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Galilean cutoff or beginning modern physics

Galilean cutoff

 Automatic translationAutomatic translation Category: Earth
Updated November 24, 2014

Science historians agree that the Galilean Cutoff marks the beginning of modern physics. Since ancient Greece, about 4 centuries BC to the end of the Middle Ages (fifteenth century), the worldview is stable, that of the great Greek philosopher and scientist Aristotle (-384 -322 BC). His work, in the metaphysical and physical domain is so great that it will influence many civilizations. Indeed, the thought of Aristotle, Aristotelianism, will diffuse through the writings of many thinkers and various schools.
The works of Aristotle describes a world "intuitive", which is divided into two parts, the sublunary world (under the Moon, the Earth) and the supralunar world (beyond the Moon, the rest of the universe).
The sublunary world is changing, imperfect, corruptible, it is the place of fire, air, water and earth. The supralunary world is the place of the ether, immutable, perfect and incorruptible.
The world is geocentric and the Earth is immobile in space, everyone lives with it because it corresponds to the observations of the time. This worldview will be spread by all Aristotelian commentators (at the time of Aristotle), the Neoplatonists (from about 300 to 540), the Arabs in the Middle Ages (from about 980 to 1200), Jews (from about 1130 to 1200), the Byzantine (from about 1040 to 1140) and commentators of the Middle Age (from about 1180 to 1280). Of course some mathematicians, physicists, astronomers, philosophers and popularizer of sciences to the end of the middle age were skeptical about this geocentric world, especially Nicole Oresme (1320-1382) and Jean Buridan (1292-1363). This world has reached its limits, but no one will start it to question because it was appropriate perfectly the "scriptures" of the Middle Age.
With Nicolas Copernicus (1473-1543), the world will toggle. Copernicus, Polish astronomer and physician will develop a theory that places the Sun at the center of the universe (heliocentrism) around which turns the planets.

 

Earth was no longer central and immobile but a planet like the others.
His book of 1543, entitled "De revolutionibus Orbium Coelestium" will air "substantially". This profound paradigm shift in both philosophical and scientific, imposed by Copernicus, is called "Copernican revolution", but that's Galileo (1564-1642) that will toggle the science in the modern world.
When we think about Galilee, we imagine he, pointing his telescope to the uneven surfaces of the moon, the stars of the Milky Way, the moons of Jupiter, the phases of Venus, or to Saturn. But this is not the use of refracting telescope in astronomy, which marks the beginning of modern physics.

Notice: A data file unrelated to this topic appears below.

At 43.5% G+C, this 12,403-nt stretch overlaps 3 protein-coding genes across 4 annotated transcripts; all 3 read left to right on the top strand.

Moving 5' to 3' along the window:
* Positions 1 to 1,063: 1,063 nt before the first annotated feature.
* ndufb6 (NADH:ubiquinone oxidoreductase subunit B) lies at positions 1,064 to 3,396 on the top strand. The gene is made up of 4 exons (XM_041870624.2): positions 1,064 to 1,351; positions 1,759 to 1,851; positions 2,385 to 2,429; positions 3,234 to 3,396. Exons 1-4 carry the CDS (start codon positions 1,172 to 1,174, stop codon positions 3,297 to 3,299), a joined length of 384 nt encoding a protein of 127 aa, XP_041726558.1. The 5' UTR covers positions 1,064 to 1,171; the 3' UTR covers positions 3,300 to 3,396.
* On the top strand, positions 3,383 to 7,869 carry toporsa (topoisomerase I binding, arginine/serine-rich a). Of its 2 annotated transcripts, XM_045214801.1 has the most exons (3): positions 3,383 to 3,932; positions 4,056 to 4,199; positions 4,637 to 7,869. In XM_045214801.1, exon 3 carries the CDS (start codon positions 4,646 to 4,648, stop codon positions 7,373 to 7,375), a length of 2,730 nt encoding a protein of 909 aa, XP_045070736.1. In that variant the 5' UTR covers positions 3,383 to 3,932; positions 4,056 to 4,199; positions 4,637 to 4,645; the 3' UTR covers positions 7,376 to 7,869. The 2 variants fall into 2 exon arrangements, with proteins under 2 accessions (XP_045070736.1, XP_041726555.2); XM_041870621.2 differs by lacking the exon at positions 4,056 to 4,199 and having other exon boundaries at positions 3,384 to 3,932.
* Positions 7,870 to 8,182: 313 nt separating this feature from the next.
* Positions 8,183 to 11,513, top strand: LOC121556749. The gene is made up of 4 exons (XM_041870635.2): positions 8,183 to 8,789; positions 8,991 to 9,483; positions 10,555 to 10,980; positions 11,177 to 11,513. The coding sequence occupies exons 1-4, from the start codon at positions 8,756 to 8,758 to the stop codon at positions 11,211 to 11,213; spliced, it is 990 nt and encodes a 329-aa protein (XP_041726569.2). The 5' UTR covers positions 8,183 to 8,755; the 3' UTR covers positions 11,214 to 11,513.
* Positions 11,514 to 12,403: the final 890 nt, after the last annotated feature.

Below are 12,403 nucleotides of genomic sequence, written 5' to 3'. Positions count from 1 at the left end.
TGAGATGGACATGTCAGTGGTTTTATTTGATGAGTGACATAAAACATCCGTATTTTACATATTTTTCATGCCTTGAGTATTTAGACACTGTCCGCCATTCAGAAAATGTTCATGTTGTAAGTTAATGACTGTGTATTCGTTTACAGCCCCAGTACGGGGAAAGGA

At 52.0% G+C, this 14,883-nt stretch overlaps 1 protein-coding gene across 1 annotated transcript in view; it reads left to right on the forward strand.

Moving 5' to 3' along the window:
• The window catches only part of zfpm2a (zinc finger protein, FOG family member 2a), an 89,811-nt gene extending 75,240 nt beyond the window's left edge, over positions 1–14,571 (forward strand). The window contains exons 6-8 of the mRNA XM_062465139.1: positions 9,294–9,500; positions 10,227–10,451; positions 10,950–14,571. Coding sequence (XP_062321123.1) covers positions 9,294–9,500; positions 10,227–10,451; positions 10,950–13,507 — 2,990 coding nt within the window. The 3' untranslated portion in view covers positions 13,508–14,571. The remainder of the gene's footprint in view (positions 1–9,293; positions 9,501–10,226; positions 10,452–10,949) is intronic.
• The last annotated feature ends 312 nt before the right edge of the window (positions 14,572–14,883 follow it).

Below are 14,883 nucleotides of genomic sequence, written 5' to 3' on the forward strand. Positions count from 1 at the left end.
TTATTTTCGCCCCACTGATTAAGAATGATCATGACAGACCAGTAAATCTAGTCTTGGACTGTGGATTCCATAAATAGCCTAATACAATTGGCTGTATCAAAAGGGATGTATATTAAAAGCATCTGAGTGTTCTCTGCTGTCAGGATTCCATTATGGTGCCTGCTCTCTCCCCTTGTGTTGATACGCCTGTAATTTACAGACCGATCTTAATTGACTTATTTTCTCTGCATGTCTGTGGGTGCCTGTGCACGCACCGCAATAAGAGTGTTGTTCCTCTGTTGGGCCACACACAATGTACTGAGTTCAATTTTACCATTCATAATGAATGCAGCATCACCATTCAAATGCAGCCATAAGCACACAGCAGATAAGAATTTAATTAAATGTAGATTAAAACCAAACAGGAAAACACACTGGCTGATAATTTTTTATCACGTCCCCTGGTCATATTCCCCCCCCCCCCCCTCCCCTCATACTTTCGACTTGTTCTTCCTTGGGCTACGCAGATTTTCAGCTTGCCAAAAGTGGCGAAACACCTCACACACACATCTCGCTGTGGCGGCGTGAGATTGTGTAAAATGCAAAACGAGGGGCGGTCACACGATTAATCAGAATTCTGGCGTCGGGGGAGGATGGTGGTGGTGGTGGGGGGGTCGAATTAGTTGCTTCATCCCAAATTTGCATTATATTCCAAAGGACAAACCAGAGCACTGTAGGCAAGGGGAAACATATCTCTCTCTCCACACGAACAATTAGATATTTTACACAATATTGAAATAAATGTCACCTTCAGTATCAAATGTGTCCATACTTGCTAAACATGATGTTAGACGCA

The Galilean Cutoff, is marked with the statement of the law of falling bodies by Galileo in the early 17th century, around 1604.
She said this: acquired speed is proportional to the duration of the fall and is independent of the mass and the nature of the body. This is the first time a physical law expressed with "time" parameter, according to the French physicist Etienne Klein, this is the Galilean Cutoff. Time becomes a mathematical variable and will play a decisive role in modern physics.
The law of falling bodies Galilee is revolutionary because it goes against our senses. Indeed intuitive theory of Aristotle seems to us more just because it explains that heavy bodies fall faster than light objects. But it is false.
To better make know his discoveries, Galileo wrote in 1632 "DIALOGO" a dialogue on the two major world systems, that of Ptolemy (90-168), and that of Copernicus (1473-1543). He wrote the book in Italian to be better understood, not in Latin which was the language of publications of the time.
To imagine falling bodies in a vacuum, Galileo went through a thought experiment, it will use for this, three people. For this book, Pope Urban VIII will condemn Galileo June 22, 1633 (see next chapter).

 Aristotle's sublunary world

Image: The works of Aristotle describes a world "intuitive", which is divided into two parts, the sublunary world (under the Moon, i.e. the Earth) and the supralunar world (beyond the Moon, the rest of the universe). The sublunary world is changing, imperfect, corruptible, it is the place of water, air, earth and fire. The supralunar world is the place of the ether, immutable, perfect and incorruptible. Aristotle was a logician, scientific and Greek philosopher, born in 384 BC. and died in 322 BC. to Chalcis. Student and disciple of Plato, Aristotle is one of the most influential thinkers of the Western world. His monumental writings include much of the philosophical and scientific knowledge of the time. The distinction between philosophy and science does not exist at the time of Aristotle, it dates from the late eighteenth century. Credit image: astronoo.com

Dialogue Concerning the Two Chief World Systems